One Fish, Two Fish, Slow Fish, New Fish

SlowFishDinnerDid you know October is Slow Fish Month? I, woefully, did not, until last night. Slow Fish is a campaign launched by Slow Food Canada, as a way of connecting Canadians with their marine meals. In a maritime province like Nova Scotia, it’s pretty important to our food resources to understand where and how our seafood is harvested–yet East Coasters are slow to embrace anything other than the standard species that have been the industry bread and butter. Check out just about any supermarket fish counter and you’ll see the same denizens of the deep over and over: haddock, salmon, lobster. Apparently, the hard lessons learned by the demise of the cod fishery have not influenced the industry in significant ways–why aren’t we looking at lesser known catches?
Slow Fish hosted a seminar in Halifax Wednesday to talk about these things, and the day culminated in a Slow Fish dinner at Elements on Hollis.
I did not have the luxury of time to attend the seminar, but I wasn’t going to pass up an opportunity to eat five courses featuring alternate catches, prepared by Elements chef Steve Galvin. Chef Galvin is one of those laid back, easy-going guys whose demeanour belies exceptional talent honed by experience in some of Canada’s best known and respected kitchens (and, a stint in Rome as the Canadian Embassy’s Executive Chef).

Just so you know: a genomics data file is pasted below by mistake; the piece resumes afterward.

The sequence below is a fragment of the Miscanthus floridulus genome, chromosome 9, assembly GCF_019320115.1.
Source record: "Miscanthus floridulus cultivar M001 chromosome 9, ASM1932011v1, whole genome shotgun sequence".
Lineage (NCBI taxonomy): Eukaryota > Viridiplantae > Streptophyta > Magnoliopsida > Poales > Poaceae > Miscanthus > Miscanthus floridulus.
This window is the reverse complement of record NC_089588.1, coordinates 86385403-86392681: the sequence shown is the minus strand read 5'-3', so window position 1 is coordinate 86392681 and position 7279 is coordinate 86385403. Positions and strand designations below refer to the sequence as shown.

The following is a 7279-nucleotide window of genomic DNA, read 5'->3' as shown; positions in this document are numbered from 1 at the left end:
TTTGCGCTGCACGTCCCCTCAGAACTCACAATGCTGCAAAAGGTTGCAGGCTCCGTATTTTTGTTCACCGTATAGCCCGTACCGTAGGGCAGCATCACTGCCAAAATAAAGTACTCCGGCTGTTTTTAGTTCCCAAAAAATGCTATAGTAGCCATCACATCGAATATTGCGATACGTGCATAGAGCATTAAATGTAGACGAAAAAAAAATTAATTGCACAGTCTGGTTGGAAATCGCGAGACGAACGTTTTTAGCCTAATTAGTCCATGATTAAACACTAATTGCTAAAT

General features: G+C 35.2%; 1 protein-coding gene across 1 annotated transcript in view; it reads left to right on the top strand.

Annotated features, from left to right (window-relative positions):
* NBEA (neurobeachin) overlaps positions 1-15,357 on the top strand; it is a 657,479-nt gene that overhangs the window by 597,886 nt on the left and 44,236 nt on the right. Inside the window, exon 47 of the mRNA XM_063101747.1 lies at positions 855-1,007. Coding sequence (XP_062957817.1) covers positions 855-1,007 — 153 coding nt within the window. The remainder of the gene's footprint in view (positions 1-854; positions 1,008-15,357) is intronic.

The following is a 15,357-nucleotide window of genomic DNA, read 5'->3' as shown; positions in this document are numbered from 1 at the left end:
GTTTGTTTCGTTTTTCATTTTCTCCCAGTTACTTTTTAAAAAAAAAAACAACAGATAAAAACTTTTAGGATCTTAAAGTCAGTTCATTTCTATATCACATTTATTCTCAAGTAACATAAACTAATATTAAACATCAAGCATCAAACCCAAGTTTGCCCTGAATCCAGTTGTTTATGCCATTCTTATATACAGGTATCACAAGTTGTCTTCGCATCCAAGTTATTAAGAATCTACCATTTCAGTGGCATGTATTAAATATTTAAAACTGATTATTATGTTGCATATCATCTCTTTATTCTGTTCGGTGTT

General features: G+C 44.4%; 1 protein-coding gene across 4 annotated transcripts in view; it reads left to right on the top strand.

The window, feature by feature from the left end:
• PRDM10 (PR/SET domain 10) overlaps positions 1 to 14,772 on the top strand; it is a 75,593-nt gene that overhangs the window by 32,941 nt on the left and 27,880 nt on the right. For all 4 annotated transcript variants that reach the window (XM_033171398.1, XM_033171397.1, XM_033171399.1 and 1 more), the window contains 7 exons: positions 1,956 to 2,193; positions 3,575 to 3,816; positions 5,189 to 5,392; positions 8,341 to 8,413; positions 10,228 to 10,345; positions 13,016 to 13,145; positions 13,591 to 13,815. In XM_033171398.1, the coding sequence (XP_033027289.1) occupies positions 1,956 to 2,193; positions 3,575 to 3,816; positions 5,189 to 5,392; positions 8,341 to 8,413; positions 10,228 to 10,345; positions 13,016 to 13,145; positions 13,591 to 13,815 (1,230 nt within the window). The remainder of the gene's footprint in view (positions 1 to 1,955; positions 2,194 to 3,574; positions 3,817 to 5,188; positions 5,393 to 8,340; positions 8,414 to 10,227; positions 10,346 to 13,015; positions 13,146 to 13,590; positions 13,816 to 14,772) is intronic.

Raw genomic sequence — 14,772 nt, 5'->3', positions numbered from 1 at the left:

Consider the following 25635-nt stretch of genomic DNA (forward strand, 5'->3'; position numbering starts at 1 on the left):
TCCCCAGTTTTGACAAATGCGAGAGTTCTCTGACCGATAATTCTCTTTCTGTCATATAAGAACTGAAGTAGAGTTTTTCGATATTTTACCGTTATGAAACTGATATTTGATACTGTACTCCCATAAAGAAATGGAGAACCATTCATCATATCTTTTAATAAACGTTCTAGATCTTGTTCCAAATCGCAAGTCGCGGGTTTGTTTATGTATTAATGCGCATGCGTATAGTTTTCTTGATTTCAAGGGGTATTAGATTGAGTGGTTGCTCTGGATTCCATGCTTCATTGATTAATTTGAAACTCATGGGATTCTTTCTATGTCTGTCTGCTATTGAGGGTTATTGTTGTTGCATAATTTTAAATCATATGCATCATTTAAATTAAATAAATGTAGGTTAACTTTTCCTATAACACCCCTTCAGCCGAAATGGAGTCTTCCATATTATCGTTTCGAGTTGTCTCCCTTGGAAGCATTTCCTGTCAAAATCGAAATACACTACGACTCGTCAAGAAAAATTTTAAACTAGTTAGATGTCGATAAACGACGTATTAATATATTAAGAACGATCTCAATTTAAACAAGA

After a reception featuring a raw oyster bar and local wines, we’re on to the first course. Sea perch, with a very similar taste and texture to haddock, is delicately poached in consomme. Well seasoned, the consomme leaves a finishing brandy warmth in the throat.
Cusk sausage is served on tomato and fennel; again, another mild flavoured fish brought to life with the accompanying components. And the swordfish follows, meaty and toothsome. Main course is harpoon caught halibut, beautifully cooked. For dessert, apple cake is topped with finely diced sweetfish (Ayu), which I’ve never had before. Popular in Asia, the sweetfish has a very delicate, sweet taste and texture somewhat gelatinous.
Overall, the meal has been a nice showcase for these under-utilized fish, demonstrating just how good they can be–if we just give them a chance.


4 thoughts on “One Fish, Two Fish, Slow Fish, New Fish

Add yours

    1. LOL! Of COURSE you like fish 🙂 Don’t Al Catts? Oh, I kill me with bad humour sometimes. Thank you, I would like to do a longer piece on the state of our oceans and the importance of conservation, because we really don’t respect what we have. But, in this case I was just too full 🙂


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